ERBIL, Iraq, May 30 (UPI) -- The Iraqi government has moved, demoted or fired more than a dozen people within the southern Iraqi oil sector this month as domestic and international union officials decry their treatment.
This week reports surfaced that South Oil Co. Director General Abdul Jabbar Lauby was removed from the head of Iraq's largest and most productive state oil company, as well as the head of the South Gas Co. and Iraqi Oil Tankers Co.
United Press International is told that the leadership at the top of the South Refineries Co. will be removed as well.
Lauby was offered a position as adviser to the Oil Ministry but reportedly has not accepted the position. Phone calls and e-mails to the ministry were not returned.
"It's something up to the government," said Hassan Juma'a Awad, president of the Iraqi Federation of Oil Unions.
He said 11 people from the South Refinery Co. were demoted or fired. Eight were union members, including the vice president, the central committee manger and the secretary of culture and information, Awad said. The three administrative staff include the director general's secretary, and administration and finance officers.
He said he expects more jobs shuffled or lost, including his, adding, "While Shahristani is in power, it will happen."
Oil Minister Hussain al-Shahristani launched the Oil Ministry's series of most recent crackdowns on the union -- which officially are not legal, because a Saddam Hussein-era law has not been overturned or replaced despite the 2005 constitution calling for such a move. The workers, however, immediately formed a union after Saddam's overthrow, and attempts to break them have failed.
Abu Bakr Faqi Mohammed, president of the oil union under the Kurdistan General Workers Syndicate Union, told UPI the government "tried twice to close our office" in Kirkuk.
"Our workers demonstrated, and they didn't allow our office to be closed," he said.
This month both the general secretary of the International Trade Union Confederation and the president of the AFL-CIO wrote to Prime Minister Nouri al-Maliki in part to protest the government's attempt to control upcoming union elections.
Shahristani last year sent letters telling the state companies not to communicate or recognize the unions. And a short strike in part of the southern oil industry to protest working conditions, among other issues, was met by arrest warrants for leaders and was surrounded by security forces.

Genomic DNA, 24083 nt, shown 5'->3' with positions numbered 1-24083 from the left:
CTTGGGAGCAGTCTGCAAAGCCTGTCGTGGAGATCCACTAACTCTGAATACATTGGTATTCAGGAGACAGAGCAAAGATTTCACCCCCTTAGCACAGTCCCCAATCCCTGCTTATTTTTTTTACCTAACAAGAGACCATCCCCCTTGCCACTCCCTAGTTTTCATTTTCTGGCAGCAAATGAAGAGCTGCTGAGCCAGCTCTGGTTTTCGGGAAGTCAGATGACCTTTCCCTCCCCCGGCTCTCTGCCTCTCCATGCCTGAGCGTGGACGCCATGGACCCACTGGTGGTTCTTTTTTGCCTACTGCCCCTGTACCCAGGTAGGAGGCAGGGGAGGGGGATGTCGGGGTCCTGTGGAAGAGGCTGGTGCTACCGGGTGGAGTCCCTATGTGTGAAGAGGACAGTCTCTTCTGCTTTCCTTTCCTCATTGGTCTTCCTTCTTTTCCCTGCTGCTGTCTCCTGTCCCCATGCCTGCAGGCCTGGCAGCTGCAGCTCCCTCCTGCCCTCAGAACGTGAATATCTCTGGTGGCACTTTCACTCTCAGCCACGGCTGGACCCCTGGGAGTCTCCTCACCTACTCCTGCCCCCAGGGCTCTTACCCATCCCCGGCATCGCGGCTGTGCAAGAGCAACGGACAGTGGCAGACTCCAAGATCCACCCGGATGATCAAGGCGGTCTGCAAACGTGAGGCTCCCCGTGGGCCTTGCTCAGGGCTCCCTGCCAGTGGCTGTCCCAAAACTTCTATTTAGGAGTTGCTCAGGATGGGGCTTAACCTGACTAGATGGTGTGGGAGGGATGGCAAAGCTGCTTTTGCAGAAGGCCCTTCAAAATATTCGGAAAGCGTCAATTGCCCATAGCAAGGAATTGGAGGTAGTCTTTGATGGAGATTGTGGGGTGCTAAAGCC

Mohammed said people in the south have been fired this month but are still working "because workers refused to have other people lead them." He said some are pegged to be transferred to Kirkuk, Baiji, Mosul and Samawa.
The unions also have been one of the more vocal opposition groups in the debate over the draft oil law. They view it as not supportive enough of the domestic oil industry and too generous with Iraq's oil toward international oil companies.
Lauby, the removed South Oil Co. head, was against the Oil Ministry's new plan to bring international oil companies in for long-term development deals for Iraq's largest-producing oil fields.
The energy information service Platts reports he welcomed the companies "as consultants and not as partners."
Lauby, who is a native Basrawi, had the lead role in the South Oil Co. since 2003. He kept production up during Maliki's military incursion into Basra earlier this year.
Although the government said the mission was to eradicate gangs and militias, the nearly sole targets were those loyal or believed to be aligned with Moqtada Sadr, the popular cleric whose followers include the Mehdi Army and local and national politicians.
With Basra more calm after the action, Maliki's government -- led by the Dawa Party and the Islamic Supreme Council of Iraq -- appears to be clearing out two other opponents of its policies.
"A vote by the Basra provincial council -- reportedly by consensus, and thus conceivably even involving some 'defections' from the local ISCI branch -- protested against the central government's decision to remove the head of the Southern Oil Co.," wrote Reidar Visser, Iraq expert at the Norwegian Institute of International Affairs and editor of the Iraq-focused Web site Historiae.org.
The Basra council and the government of the oil capital of Iraq is controlled by the Fadhila Party, which withdrew its members from Maliki's governing coalition and is attempting to keep power of Basra from ISCI.